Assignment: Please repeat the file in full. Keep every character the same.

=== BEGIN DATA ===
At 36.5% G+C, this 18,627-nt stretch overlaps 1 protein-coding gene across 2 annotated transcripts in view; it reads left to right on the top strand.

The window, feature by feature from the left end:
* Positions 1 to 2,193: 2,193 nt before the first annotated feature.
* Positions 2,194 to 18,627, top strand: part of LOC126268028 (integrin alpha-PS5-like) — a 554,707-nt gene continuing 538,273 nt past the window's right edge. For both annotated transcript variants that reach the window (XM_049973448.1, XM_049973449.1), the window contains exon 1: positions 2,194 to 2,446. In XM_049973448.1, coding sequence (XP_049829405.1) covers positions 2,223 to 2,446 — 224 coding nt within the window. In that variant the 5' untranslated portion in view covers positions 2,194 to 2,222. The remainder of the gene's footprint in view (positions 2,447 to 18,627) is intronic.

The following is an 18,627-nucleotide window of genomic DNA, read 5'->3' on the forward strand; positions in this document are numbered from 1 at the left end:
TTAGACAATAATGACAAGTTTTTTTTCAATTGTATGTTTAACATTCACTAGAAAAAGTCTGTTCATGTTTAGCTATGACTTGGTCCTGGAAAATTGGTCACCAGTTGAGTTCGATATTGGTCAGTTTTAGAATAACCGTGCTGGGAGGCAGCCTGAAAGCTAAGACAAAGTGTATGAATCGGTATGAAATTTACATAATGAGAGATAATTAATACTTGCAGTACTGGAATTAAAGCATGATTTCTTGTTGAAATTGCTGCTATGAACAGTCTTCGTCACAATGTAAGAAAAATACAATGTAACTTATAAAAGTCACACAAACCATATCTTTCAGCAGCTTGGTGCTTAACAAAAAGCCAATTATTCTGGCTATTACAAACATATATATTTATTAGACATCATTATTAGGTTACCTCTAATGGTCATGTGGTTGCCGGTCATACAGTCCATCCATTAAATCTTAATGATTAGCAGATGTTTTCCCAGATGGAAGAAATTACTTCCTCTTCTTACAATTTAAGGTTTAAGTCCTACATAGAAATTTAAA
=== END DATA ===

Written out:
At 36.5% G+C, this 18,627-nt stretch overlaps 1 protein-coding gene across 2 annotated transcripts in view; it reads left to right on the top strand.

The window, feature by feature from the left end:
* Positions 1 to 2,193: 2,193 nt before the first annotated feature.
* Positions 2,194 to 18,627, top strand: part of LOC126268028 (integrin alpha-PS5-like) — a 554,707-nt gene continuing 538,273 nt past the window's right edge. For both annotated transcript variants that reach the window (XM_049973448.1, XM_049973449.1), the window contains exon 1: positions 2,194 to 2,446. In XM_049973448.1, coding sequence (XP_049829405.1) covers positions 2,223 to 2,446 — 224 coding nt within the window. In that variant the 5' untranslated portion in view covers positions 2,194 to 2,222. The remainder of the gene's footprint in view (positions 2,447 to 18,627) is intronic.

The following is an 18,627-nucleotide window of genomic DNA, read 5'->3' on the forward strand; positions in this document are numbered from 1 at the left end:
TTAGACAATAATGACAAGTTTTTTTTCAATTGTATGTTTAACATTCACTAGAAAAAGTCTGTTCATGTTTAGCTATGACTTGGTCCTGGAAAATTGGTCACCAGTTGAGTTCGATATTGGTCAGTTTTAGAATAACCGTGCTGGGAGGCAGCCTGAAAGCTAAGACAAAGTGTATGAATCGGTATGAAATTTACATAATGAGAGATAATTAATACTTGCAGTACTGGAATTAAAGCATGATTTCTTGTTGAAATTGCTGCTATGAACAGTCTTCGTCACAATGTAAGAAAAATACAATGTAACTTATAAAAGTCACACAAACCATATCTTTCAGCAGCTTGGTGCTTAACAAAAAGCCAATTATTCTGGCTATTACAAACATATATATTTATTAGACATCATTATTAGGTTACCTCTAATGGTCATGTGGTTGCCGGTCATACAGTCCATCCATTAAATCTTAATGATTAGCAGATGTTTTCCCAGATGGAAGAAATTACTTCCTCTTCTTACAATTTAAGGTTTAAGTCCTACATAGAAATTTAAA